The slight curve of the Ride's shaft also helps the user get more leverage and thus better purchase while in mid-dagger/piolet appui positions. There's also the added benefit of keeping the user's hand slightly more out of the snow, thus staying warmer and drier, depending on conditions. We also liked the small grooves that are machined into the Ride's lower shaft.
While we typically would never imagine ourselves swinging the Ride like an ice tool (piolet traxion), we found ourselves doing it far more than expected; this is because the Ride is so light.
The weight is centered in the head, and we felt it was an easier way to get solid purchase in firmer conditions while pulling a small bergschrund or in a steep section while booting a couloir.
Comfort to Carry
Like most European manufactured ice axes, the Ride is most comfortable in self-belay/piolet canne (pick forward) position but is the most comfortable sub 12-ounce axe to carry in self-arrest/pick backward position.
Petzl just removed all the teeth on the pick that are close to the adze, allowing for a smooth, comfortable place to hang on to. While this is a small design feature update, we certainly appreciated it.
At 8.4 ounces, the Ride is the lightest axe we tested to feature a steel head and one of the lightest overall. The only model that was lighter is the 100% aluminum CAMP Corsa (7.2 ounces), which isn't nearly as versatile and is only 1.2 ounces lighter.
The Ride is impressively lighter than the CAMP Corsa Nanotech (8.7 ounces), which is nearly entirely aluminum, save for a thin piece of steel riveted onto the end of its mostly aluminum pick.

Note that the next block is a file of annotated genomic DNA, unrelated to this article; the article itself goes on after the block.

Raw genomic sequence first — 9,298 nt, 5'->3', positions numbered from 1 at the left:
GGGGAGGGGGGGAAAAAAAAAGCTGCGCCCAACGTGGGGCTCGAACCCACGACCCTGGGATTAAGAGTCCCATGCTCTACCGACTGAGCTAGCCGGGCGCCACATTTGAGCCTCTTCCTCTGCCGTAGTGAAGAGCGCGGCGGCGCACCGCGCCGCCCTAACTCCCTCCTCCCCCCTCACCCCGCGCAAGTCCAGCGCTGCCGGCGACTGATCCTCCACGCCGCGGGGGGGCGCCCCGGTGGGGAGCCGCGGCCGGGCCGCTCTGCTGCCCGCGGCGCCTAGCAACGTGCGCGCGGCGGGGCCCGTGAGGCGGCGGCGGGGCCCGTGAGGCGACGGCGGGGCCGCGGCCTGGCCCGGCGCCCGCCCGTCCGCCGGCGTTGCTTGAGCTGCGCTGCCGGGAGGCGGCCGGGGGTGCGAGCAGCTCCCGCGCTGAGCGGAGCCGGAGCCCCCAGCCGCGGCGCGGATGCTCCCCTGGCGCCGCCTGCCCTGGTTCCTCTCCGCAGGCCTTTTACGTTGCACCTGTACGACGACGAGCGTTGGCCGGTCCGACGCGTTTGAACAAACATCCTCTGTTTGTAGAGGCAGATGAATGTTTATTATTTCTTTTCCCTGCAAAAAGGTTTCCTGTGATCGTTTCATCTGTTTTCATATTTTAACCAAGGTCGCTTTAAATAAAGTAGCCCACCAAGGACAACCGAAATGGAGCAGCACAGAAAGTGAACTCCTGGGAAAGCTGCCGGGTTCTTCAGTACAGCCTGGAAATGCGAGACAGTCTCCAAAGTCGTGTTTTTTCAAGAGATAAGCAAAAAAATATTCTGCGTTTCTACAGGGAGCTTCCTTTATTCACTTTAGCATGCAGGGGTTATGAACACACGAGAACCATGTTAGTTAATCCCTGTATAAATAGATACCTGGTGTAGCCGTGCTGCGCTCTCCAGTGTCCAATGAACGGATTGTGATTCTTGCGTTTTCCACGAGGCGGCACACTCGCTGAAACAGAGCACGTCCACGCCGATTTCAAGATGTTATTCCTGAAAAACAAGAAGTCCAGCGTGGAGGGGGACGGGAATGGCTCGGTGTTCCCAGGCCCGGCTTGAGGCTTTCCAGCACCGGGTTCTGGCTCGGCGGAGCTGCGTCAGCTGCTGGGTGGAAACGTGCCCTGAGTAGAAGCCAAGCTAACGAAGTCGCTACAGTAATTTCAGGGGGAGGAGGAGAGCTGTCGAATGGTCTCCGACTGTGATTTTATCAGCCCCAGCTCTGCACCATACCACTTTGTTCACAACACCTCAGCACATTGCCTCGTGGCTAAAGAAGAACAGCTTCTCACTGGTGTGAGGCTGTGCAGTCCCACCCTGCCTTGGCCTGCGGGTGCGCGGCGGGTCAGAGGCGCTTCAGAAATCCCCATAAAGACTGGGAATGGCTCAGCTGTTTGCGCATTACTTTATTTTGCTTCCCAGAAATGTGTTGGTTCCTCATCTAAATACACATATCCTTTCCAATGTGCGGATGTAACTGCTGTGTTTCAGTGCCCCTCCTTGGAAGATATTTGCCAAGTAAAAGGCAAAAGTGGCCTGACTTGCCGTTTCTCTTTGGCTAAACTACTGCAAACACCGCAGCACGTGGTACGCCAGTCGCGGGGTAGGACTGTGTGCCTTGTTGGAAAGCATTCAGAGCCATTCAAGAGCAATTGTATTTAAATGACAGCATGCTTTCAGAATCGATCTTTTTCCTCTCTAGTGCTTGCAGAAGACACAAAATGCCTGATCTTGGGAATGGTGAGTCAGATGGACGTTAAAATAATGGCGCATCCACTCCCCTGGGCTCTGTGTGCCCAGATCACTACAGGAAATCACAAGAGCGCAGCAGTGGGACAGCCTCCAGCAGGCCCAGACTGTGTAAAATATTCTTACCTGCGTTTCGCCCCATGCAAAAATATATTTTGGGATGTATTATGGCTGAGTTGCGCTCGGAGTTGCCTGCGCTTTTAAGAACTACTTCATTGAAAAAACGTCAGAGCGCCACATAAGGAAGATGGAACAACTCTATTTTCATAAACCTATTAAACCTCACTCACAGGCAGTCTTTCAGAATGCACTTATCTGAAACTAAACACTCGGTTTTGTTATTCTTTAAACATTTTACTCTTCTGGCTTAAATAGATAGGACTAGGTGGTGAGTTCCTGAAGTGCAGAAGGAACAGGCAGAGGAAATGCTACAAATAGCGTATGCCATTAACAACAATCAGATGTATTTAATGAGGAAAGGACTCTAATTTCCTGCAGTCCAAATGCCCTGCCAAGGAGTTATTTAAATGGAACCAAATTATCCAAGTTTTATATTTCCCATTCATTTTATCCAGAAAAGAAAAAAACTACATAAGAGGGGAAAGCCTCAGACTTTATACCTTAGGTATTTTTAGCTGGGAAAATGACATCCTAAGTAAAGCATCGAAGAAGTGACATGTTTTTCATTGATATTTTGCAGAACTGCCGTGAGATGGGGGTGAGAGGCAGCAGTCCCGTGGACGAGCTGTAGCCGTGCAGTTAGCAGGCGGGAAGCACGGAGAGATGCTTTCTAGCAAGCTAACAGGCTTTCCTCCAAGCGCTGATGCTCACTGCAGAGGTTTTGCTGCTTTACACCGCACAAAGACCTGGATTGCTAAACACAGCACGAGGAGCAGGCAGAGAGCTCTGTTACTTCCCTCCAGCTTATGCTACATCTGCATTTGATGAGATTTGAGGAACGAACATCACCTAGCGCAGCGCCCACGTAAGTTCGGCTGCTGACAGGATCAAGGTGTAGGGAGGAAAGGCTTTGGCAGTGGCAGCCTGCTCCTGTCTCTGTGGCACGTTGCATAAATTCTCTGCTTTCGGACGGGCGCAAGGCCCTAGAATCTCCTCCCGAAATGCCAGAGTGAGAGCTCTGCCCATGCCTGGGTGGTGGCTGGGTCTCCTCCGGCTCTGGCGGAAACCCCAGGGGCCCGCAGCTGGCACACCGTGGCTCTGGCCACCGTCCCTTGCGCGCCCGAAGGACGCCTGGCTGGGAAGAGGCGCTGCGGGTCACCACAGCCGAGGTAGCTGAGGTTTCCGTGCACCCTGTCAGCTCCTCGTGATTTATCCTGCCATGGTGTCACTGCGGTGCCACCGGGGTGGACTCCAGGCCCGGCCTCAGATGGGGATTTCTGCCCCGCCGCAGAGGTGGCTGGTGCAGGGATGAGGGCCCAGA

The Ride can achieve fairly high performance with such a low weight thanks to a few design characteristics. It's only available in a 45cm length and is the shortest of any of the ultralight models we tested (not by much, as the other models are available in a 50cm length). The adze is undersized compared to most general mountaineering models, and its pick and adze are filled will holes. Despite all these things, we didn't feel like Petzl cut any corners when it came to its steep snow climbing performance or ability to self-arrest - two of the most important characteristics of an ice axe.
The Ride is in line with most other models with a similar, more weight-conscious design focus. It's also one of the lightest models to feature a steel pick and adze. Like all ultralight models, the Ride is versatile, and we found it to offer a higher level of versatility than any other sub-12 ounce model.
We like several of the different ultralight options for specific applications, but if we could only have one weight-conscious model, the Petzl Ride would be it. It's very nearly the lightest in the fleet, and still offers the highest across the board performance of any sub-12 ounce model we tested. It features the best combination of steep snow climbing performance, ability to self-arrest, and weight of any model. We could even pound the occasional snow-picket with it and would easily consider using it for basic glacier climbs, which is something that our testing team wouldn't consider doing with the majority of other ultralight axes.
— Ian Nicholson